I’m addicted to eating.

Rhys Gevaux
Aug 5, 2018 · 3 min read
“The top view of friends eating lunch in a diner Vršovice, Prague, Praha 101, Prague, Czech Republic” by Dan Gold on Unsplash

I want to be fit and healthy. I want to be strong and lean. When I am, I’m happy with that part of my life. I have self-confidence and less self-esteem issues. I can move around the squash court faster and longer than anyone else I play. Put some food in front of me, and these goals disappear.

I am compelled to eat all the available food. I have finished many people’s dinner in a single sitting. I have made a meal by mixed coconut, coconut oil, and rice malt syrup together. It must have been about 500g of almost pure fat and sugar. I ate it all. It wasn’t pleasant, but I couldn’t help myself.

I have never been diagnosed with an eating disorder. I have never sought help. But I do think I have a reasonable idea why I do this. It’s nature and nurture.

For 99% of human life, we have been hunters and gatherers. Food was sparse and took a lot of energy expenditure to attain it. Much more energy than walking down to the shops and loading up the trolley with everything you want. So it’s no surprise to me that my natural instinct is to eat everything in sight. Part of my brain would be screaming that this might be the only food I get for days. The beginning of a recipe for failure.

I grew up having to finish every plate put in front of me and had parents that did likewise. This had good intentions though as I was a picky eater. I didn’t particularly want to eat my meat and vegetables. I am trained that all plates of food at a table must be finished. As I grew up, I transitioned from being a picky eater to the complete opposite. I want to try all the different dishes.

What do you get if you combine the human instinct that food is rare, and the training that all plates should be finished? A very liberal eater. Which I am.

I have been able to control my eating in the past with calorie counting and fasting. I grew to dislike calorie counting. I realised I spent so much time thinking about when, what, and how much I can eat next. Fasting is difficult in western society and there’s conflicting research on intermittent fasting.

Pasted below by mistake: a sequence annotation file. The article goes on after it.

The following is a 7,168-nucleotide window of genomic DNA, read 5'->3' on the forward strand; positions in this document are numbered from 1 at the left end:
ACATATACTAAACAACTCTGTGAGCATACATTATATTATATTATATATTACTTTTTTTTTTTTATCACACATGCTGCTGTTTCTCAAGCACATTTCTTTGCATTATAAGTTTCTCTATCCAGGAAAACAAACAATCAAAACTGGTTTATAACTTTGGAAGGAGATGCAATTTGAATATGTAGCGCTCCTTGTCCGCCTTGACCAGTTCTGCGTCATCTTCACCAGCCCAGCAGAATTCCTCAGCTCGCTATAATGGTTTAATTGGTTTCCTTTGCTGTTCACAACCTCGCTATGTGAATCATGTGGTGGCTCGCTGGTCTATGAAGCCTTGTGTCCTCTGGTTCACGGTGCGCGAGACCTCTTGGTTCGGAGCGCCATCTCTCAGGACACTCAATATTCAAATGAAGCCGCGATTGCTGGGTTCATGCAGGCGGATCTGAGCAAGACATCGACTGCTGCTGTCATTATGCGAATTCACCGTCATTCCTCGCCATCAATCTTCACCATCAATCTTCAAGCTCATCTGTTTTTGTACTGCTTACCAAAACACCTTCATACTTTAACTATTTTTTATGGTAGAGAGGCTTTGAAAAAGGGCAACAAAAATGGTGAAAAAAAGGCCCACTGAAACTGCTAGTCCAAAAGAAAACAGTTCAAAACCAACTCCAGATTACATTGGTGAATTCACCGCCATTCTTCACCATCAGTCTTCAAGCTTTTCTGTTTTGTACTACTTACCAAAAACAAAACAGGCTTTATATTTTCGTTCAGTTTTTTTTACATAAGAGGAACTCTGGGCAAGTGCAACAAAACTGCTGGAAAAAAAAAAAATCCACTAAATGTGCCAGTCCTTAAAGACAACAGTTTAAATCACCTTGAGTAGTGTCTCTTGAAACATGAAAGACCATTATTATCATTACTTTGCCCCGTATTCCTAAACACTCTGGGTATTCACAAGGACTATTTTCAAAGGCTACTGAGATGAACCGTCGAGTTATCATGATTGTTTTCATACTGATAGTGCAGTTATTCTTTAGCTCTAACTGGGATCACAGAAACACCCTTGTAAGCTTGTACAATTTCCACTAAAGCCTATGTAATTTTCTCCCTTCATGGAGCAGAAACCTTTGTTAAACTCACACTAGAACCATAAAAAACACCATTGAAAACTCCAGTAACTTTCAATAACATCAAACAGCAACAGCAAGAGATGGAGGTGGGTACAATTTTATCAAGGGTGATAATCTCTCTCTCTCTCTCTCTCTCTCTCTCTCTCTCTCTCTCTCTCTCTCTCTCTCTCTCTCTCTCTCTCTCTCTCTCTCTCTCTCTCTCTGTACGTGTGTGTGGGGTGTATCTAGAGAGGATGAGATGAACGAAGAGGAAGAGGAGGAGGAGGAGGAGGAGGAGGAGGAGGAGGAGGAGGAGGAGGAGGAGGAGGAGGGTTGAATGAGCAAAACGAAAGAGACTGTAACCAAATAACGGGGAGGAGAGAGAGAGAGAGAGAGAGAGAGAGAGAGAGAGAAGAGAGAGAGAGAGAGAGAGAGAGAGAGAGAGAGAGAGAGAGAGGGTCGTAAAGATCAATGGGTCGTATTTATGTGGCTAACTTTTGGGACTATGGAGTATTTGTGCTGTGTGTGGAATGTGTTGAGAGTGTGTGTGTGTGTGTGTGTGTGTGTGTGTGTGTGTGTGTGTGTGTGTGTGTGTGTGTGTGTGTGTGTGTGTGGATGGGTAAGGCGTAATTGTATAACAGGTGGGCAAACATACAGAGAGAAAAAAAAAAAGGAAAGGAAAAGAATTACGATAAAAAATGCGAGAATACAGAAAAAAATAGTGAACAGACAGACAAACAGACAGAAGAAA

After gaining 7–8 kilos in the last 6 months I decided I needed a method of control again. I thought of the criteria I needed to check off:

  • Incredibly simple
  • Low calorie
  • High protein
  • Moderate fat

I came up with a pretty radical solution. I would combine protein powder, multivitamin powder, and almond milk. Six times a day. That’s all I would consume. Once a week I would allow myself a “treat” day. A day where I could eat delicious food but not blow out and make myself feel sick.

I have never taken any non-alcoholic drugs. Never so much as smoked a cigarette. Addiction is not something I’ve had a lot of exposure to. I can’t help but think that my relationship to food is the same as a smoker to cigarettes.

I have identified my addiction to food, and I’m trying to quit.

I wrote this article for a series my partner and I are doing called: Prompt of the Week.

Each week we draw a prompt out of our jar and write an article about it. We read each other’s article then record a podcast discussing our thoughts.

This week’s prompt was: Eating Disorder

My partner’s take on the prompt: https://medium.com/@ab.noon004/getting-over-overeating-105fc457ed18

Weekly prompt based discussions

Rhys Gevaux

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Prompt of the Week
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